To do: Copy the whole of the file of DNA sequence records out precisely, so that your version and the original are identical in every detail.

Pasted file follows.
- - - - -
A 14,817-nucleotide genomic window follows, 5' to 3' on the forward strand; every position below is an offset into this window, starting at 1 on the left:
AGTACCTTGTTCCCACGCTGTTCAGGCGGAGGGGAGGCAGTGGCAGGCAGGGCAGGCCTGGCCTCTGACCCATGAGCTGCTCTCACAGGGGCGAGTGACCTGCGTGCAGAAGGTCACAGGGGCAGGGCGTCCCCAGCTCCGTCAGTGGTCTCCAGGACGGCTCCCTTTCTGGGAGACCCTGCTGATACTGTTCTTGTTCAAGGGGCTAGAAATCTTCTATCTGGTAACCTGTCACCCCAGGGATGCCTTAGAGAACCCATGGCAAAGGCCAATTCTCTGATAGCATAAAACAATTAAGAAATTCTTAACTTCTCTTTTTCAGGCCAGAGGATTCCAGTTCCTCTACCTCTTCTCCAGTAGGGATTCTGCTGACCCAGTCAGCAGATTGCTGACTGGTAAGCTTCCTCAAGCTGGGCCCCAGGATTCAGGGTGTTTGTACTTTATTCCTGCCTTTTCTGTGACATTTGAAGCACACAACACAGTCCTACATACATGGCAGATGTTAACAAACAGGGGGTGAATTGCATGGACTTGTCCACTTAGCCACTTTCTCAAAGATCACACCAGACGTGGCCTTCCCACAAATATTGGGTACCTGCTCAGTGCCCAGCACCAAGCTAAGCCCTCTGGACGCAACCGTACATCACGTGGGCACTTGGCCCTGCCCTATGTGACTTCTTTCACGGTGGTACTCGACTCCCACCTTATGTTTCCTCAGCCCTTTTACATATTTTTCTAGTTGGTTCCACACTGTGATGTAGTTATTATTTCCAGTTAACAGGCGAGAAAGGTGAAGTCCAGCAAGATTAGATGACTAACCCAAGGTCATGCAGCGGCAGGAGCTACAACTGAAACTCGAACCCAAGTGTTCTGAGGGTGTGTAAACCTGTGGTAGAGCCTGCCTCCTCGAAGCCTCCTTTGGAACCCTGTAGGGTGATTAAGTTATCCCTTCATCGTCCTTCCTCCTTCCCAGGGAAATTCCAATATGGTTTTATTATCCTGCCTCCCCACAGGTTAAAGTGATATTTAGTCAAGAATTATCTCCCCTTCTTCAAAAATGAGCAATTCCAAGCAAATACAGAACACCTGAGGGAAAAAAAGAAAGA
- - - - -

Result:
A 14,817-nucleotide genomic window follows, 5' to 3' on the forward strand; every position below is an offset into this window, starting at 1 on the left:
AGTACCTTGTTCCCACGCTGTTCAGGCGGAGGGGAGGCAGTGGCAGGCAGGGCAGGCCTGGCCTCTGACCCATGAGCTGCTCTCACAGGGGCGAGTGACCTGCGTGCAGAAGGTCACAGGGGCAGGGCGTCCCCAGCTCCGTCAGTGGTCTCCAGGACGGCTCCCTTTCTGGGAGACCCTGCTGATACTGTTCTTGTTCAAGGGGCTAGAAATCTTCTATCTGGTAACCTGTCACCCCAGGGATGCCTTAGAGAACCCATGGCAAAGGCCAATTCTCTGATAGCATAAAACAATTAAGAAATTCTTAACTTCTCTTTTTCAGGCCAGAGGATTCCAGTTCCTCTACCTCTTCTCCAGTAGGGATTCTGCTGACCCAGTCAGCAGATTGCTGACTGGTAAGCTTCCTCAAGCTGGGCCCCAGGATTCAGGGTGTTTGTACTTTATTCCTGCCTTTTCTGTGACATTTGAAGCACACAACACAGTCCTACATACATGGCAGATGTTAACAAACAGGGGGTGAATTGCATGGACTTGTCCACTTAGCCACTTTCTCAAAGATCACACCAGACGTGGCCTTCCCACAAATATTGGGTACCTGCTCAGTGCCCAGCACCAAGCTAAGCCCTCTGGACGCAACCGTACATCACGTGGGCACTTGGCCCTGCCCTATGTGACTTCTTTCACGGTGGTACTCGACTCCCACCTTATGTTTCCTCAGCCCTTTTACATATTTTTCTAGTTGGTTCCACACTGTGATGTAGTTATTATTTCCAGTTAACAGGCGAGAAAGGTGAAGTCCAGCAAGATTAGATGACTAACCCAAGGTCATGCAGCGGCAGGAGCTACAACTGAAACTCGAACCCAAGTGTTCTGAGGGTGTGTAAACCTGTGGTAGAGCCTGCCTCCTCGAAGCCTCCTTTGGAACCCTGTAGGGTGATTAAGTTATCCCTTCATCGTCCTTCCTCCTTCCCAGGGAAATTCCAATATGGTTTTATTATCCTGCCTCCCCACAGGTTAAAGTGATATTTAGTCAAGAATTATCTCCCCTTCTTCAAAAATGAGCAATTCCAAGCAAATACAGAACACCTGAGGGAAAAAAAGAAAGA